It’s no secret that worried consumers have been going out to eat less. In response, many restaurants have been trying to woo homebodies by expanding their branded fare into grocery stores. This move might sound yummy to foodies, but it also may underline why investors need to exert caution when considering restaurant stocks at the moment.

The Wall Street Journal explored the phenomenon in a recent article. I could have done without the picture of Burger King’s (NYSE:BKC) "Fresh Apple Fries," which are packaged in a lookalike french fry container with a ketchup-like packet of caramel dipping sauce and -- oddly enough -- will be available in the produce aisles of grocery stores. That’s kind of weird, but it might be crazy enough to work.

Among others participating in the trend are California Pizza Kitchen (NASDAQ:CPKI) with its flatbread melts sandwiches (in addition to its existing pizza offerings), and Starbucks (NASDAQ:SBUX) and Dunkin’ Donuts with coffee (of course).

Restaurants have been experiencing flagging traffic, and if consumers are eating in, there’s a chance they’ll still embrace the restaurants’ brands as long as they can put them in the grocery cart. And there are high hopes that these brands are popular with shoppers, and so could be good for food retailers such as Kroger (NYSE:KR), Safeway (NYSE:SWY), and Wal-Mart Stores (NYSE:WMT).

Still, the strategic move wasn't purely reactionary. According to the Journal, restaurants had been working on in-store offerings before the recession hit, as a means of boosting their brand image. However, the entire concept underlines the hoops that many retail and consumer goods companies have had to jump through in the changing consumer landscape. Eating out is one of the first discretionary spending items that can be slashed from a budget.

Some investors face related risks right now, too. I recently pointed to five “buyer beware” stocks, all restaurant stocks (including California Pizza Kitchen) that have soared over the last six months. I suspected that investors were way ahead of themselves in bidding those stocks up when many consumers are still spooked (and some are downright broke).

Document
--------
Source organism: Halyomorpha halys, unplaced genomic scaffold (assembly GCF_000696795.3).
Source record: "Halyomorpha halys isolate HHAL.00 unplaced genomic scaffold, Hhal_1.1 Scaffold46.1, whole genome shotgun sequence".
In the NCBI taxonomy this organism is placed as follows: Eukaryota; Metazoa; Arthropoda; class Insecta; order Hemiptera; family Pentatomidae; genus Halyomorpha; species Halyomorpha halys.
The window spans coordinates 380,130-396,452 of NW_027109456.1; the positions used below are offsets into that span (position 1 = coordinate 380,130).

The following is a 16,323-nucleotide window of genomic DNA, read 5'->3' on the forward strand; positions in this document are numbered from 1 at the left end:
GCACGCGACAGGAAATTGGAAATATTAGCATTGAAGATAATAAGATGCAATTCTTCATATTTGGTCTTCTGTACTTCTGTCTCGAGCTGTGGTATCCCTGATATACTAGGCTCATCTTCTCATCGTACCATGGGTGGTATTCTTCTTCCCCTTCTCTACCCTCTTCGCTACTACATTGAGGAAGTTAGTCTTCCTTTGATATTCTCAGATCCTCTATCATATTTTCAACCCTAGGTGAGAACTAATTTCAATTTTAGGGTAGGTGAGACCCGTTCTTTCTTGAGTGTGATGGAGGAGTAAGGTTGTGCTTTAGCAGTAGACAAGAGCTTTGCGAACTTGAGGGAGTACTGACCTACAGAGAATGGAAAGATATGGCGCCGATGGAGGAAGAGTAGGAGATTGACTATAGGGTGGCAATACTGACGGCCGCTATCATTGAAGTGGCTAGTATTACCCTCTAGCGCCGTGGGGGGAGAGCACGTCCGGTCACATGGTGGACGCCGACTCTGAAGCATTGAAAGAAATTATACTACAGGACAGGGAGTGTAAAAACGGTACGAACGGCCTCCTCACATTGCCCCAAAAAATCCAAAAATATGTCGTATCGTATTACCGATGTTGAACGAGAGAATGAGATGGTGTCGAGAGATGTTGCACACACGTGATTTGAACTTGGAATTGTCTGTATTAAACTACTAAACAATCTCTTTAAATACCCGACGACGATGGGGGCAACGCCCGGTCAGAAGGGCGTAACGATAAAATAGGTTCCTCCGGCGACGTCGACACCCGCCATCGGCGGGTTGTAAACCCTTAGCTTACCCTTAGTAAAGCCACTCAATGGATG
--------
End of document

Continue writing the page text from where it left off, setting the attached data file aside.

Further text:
And what about recent IPO OpenTable (NASDAQ:OPEN), which was met with such a warm reception by investors? Good luck with the supposedly high-growth story there; I’m not sure eating out every night is going to come back in vogue on a grand scale for some time.

There’s absolutely nothing wrong with consumer-facing companies seeking ancillary revenue streams. In fact, shareholders should always be glad to see their companies trying new ideas to try to shore up areas of weakness. However, such strategies do underline the fact that restaurants and retailers face challenges in wooing consumers’ dollars these days, and investors need to weigh these considerations carefully when they’re shopping around for stocks.

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Starbucks and Wal-Mart are Motley Fool Inside Value picks. Starbucks is a Stock Advisor selection, and the Fool owns shares of it. Try any of our Foolish newsletters today, free for 30 days.

Alyce Lomax owns shares of Starbucks. The Fool has a disclosure policy.